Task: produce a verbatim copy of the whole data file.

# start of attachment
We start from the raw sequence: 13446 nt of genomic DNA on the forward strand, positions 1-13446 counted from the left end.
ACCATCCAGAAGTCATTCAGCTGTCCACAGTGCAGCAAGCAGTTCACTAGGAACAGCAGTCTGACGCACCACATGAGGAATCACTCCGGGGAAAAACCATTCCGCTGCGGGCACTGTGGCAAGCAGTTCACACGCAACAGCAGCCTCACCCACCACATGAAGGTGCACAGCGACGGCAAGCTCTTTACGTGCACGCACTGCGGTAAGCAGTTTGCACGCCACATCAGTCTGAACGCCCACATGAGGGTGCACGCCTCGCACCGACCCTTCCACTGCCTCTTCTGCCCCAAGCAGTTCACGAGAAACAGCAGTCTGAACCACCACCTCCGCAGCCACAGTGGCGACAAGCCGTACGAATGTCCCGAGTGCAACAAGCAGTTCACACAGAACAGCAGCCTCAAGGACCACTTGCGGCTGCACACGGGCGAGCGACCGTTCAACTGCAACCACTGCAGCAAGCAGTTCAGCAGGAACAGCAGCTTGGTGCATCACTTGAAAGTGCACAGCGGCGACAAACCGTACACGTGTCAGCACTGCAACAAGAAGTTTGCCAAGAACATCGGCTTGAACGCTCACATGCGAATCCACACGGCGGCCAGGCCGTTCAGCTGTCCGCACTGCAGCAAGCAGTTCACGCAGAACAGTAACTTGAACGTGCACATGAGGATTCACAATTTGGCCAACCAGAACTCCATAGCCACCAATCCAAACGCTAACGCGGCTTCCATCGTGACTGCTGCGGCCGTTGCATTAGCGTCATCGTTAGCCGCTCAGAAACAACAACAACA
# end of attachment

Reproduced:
We start from the raw sequence: 13446 nt of genomic DNA on the forward strand, positions 1-13446 counted from the left end.
ACCATCCAGAAGTCATTCAGCTGTCCACAGTGCAGCAAGCAGTTCACTAGGAACAGCAGTCTGACGCACCACATGAGGAATCACTCCGGGGAAAAACCATTCCGCTGCGGGCACTGTGGCAAGCAGTTCACACGCAACAGCAGCCTCACCCACCACATGAAGGTGCACAGCGACGGCAAGCTCTTTACGTGCACGCACTGCGGTAAGCAGTTTGCACGCCACATCAGTCTGAACGCCCACATGAGGGTGCACGCCTCGCACCGACCCTTCCACTGCCTCTTCTGCCCCAAGCAGTTCACGAGAAACAGCAGTCTGAACCACCACCTCCGCAGCCACAGTGGCGACAAGCCGTACGAATGTCCCGAGTGCAACAAGCAGTTCACACAGAACAGCAGCCTCAAGGACCACTTGCGGCTGCACACGGGCGAGCGACCGTTCAACTGCAACCACTGCAGCAAGCAGTTCAGCAGGAACAGCAGCTTGGTGCATCACTTGAAAGTGCACAGCGGCGACAAACCGTACACGTGTCAGCACTGCAACAAGAAGTTTGCCAAGAACATCGGCTTGAACGCTCACATGCGAATCCACACGGCGGCCAGGCCGTTCAGCTGTCCGCACTGCAGCAAGCAGTTCACGCAGAACAGTAACTTGAACGTGCACATGAGGATTCACAATTTGGCCAACCAGAACTCCATAGCCACCAATCCAAACGCTAACGCGGCTTCCATCGTGACTGCTGCGGCCGTTGCATTAGCGTCATCGTTAGCCGCTCAGAAACAACAACAACA